ARTICLE | doi:10.20944/preprints201904.0249.v1
Subject: Environmental And Earth Sciences, Geophysics And Geology Keywords: gas hydrates, methane stability, seismic interpretation, Levant basin, eastern Mediterranean, climate change
Online: 22 April 2019 (12:06:46 CEST)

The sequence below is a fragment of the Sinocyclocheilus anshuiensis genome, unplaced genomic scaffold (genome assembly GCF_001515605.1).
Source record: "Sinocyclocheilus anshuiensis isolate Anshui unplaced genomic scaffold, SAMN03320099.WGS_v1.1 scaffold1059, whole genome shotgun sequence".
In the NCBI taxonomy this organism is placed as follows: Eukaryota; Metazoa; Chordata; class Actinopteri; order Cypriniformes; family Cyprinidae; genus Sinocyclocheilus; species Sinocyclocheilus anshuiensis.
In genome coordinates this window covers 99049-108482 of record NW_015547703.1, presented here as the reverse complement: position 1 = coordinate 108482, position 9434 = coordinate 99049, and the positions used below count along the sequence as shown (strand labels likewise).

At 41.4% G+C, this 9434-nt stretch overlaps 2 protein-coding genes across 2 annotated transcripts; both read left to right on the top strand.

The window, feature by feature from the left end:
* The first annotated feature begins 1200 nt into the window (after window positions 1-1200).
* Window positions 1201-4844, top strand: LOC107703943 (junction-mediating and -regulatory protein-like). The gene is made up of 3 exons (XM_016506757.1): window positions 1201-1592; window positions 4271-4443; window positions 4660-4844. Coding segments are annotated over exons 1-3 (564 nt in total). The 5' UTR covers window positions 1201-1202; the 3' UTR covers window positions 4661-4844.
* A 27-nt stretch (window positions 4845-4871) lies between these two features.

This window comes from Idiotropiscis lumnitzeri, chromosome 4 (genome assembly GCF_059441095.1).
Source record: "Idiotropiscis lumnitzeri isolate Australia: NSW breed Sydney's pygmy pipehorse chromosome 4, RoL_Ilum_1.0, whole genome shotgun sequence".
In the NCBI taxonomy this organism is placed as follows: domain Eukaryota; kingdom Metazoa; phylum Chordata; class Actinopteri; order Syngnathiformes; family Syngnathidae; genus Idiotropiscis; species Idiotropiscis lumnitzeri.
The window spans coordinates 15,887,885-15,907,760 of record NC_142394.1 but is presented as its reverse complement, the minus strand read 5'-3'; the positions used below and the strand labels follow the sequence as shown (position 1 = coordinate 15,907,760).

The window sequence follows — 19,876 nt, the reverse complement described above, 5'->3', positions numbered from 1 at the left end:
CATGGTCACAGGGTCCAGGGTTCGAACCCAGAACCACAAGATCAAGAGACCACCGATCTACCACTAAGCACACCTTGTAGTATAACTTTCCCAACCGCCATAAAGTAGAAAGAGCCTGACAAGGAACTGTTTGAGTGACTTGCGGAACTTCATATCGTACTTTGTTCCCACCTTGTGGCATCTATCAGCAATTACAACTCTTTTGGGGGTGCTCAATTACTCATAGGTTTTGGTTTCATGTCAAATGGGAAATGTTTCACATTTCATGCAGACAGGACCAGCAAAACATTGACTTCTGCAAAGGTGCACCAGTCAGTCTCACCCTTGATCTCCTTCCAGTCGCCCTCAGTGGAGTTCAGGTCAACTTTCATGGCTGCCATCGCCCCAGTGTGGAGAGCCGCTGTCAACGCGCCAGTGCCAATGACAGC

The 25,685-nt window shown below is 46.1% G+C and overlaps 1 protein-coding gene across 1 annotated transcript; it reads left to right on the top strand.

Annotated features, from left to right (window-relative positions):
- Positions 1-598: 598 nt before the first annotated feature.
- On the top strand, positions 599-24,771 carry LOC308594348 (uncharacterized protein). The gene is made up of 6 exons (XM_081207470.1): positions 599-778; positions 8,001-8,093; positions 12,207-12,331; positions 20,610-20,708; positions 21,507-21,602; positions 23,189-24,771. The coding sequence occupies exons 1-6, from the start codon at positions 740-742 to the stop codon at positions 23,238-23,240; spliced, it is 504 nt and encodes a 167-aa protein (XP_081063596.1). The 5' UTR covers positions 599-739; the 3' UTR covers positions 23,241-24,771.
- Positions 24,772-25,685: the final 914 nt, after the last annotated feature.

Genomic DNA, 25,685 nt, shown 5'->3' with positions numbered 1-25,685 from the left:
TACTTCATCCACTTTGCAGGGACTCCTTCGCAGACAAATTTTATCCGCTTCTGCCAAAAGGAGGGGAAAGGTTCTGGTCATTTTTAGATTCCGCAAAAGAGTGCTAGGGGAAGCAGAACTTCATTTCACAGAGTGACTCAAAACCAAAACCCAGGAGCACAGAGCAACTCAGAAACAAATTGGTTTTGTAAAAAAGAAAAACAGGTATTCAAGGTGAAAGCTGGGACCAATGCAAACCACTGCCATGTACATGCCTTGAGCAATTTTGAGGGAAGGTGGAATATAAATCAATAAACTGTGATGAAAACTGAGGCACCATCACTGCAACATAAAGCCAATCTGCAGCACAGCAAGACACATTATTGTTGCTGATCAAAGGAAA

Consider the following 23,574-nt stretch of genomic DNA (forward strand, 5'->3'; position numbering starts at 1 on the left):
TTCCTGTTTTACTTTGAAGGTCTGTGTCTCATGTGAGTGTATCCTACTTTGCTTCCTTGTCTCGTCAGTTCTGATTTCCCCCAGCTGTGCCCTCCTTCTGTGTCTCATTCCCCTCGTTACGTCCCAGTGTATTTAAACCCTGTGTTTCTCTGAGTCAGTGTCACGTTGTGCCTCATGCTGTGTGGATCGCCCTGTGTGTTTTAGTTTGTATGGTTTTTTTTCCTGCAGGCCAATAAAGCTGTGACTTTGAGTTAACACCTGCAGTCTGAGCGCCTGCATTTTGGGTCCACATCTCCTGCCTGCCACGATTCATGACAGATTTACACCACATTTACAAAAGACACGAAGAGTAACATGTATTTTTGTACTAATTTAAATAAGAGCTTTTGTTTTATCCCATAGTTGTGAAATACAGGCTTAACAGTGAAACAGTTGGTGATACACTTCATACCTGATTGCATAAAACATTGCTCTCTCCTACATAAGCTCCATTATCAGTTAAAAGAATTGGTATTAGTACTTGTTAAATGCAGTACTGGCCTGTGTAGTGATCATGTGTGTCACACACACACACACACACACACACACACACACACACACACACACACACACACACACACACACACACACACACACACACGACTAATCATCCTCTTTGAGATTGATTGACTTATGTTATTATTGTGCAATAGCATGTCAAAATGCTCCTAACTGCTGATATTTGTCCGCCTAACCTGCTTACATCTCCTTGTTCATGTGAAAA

To estimate The potential inventory of natural gas hydrates in the Levant Basin we correlated the gas hydrate stability zone (GHSZ), modeled with locally estimated thermodynamic parameters, with seismic indicators of gas. Compilation of oceanographic measurements define the deep-water temperature and salinity to 13.8°C and 38.8‰ respectively, predicting the top GHSZ at a water depth of 1250±5 m. Assuming beneath the seafloor a hydrostatic pore-pressure, the water body salinity, and geothermal gradients ranging between 20 to 28.5°C/km, yields a useful first-order base-GHSZ approximation. Our model predicts that the entire northwestern half of the Levant Basin lies within the GHSZ, with a median thickness of ~150 m. High amplitude seismic reflectivity (HASR) imaged on an extensive 3D seismic dataset, consistently correlates with verified active seafloor gas seepage and is pervasively distributed across the deep-sea fan of the Nile within the Levant. Two main trends observed for the distribution of HASR are suggested to represent: (1) shallow gas and possibly hydrates, within buried channel-lobe systems 25 to 100 m beneath the seafloor; and (2) a regionally discontinuous bottom simulating reflection (BSR) broadly matching the modeled base GHSZ. We therefore estimate the potential methane hydrates reserve within the Levant Basin at ~4 Tcf.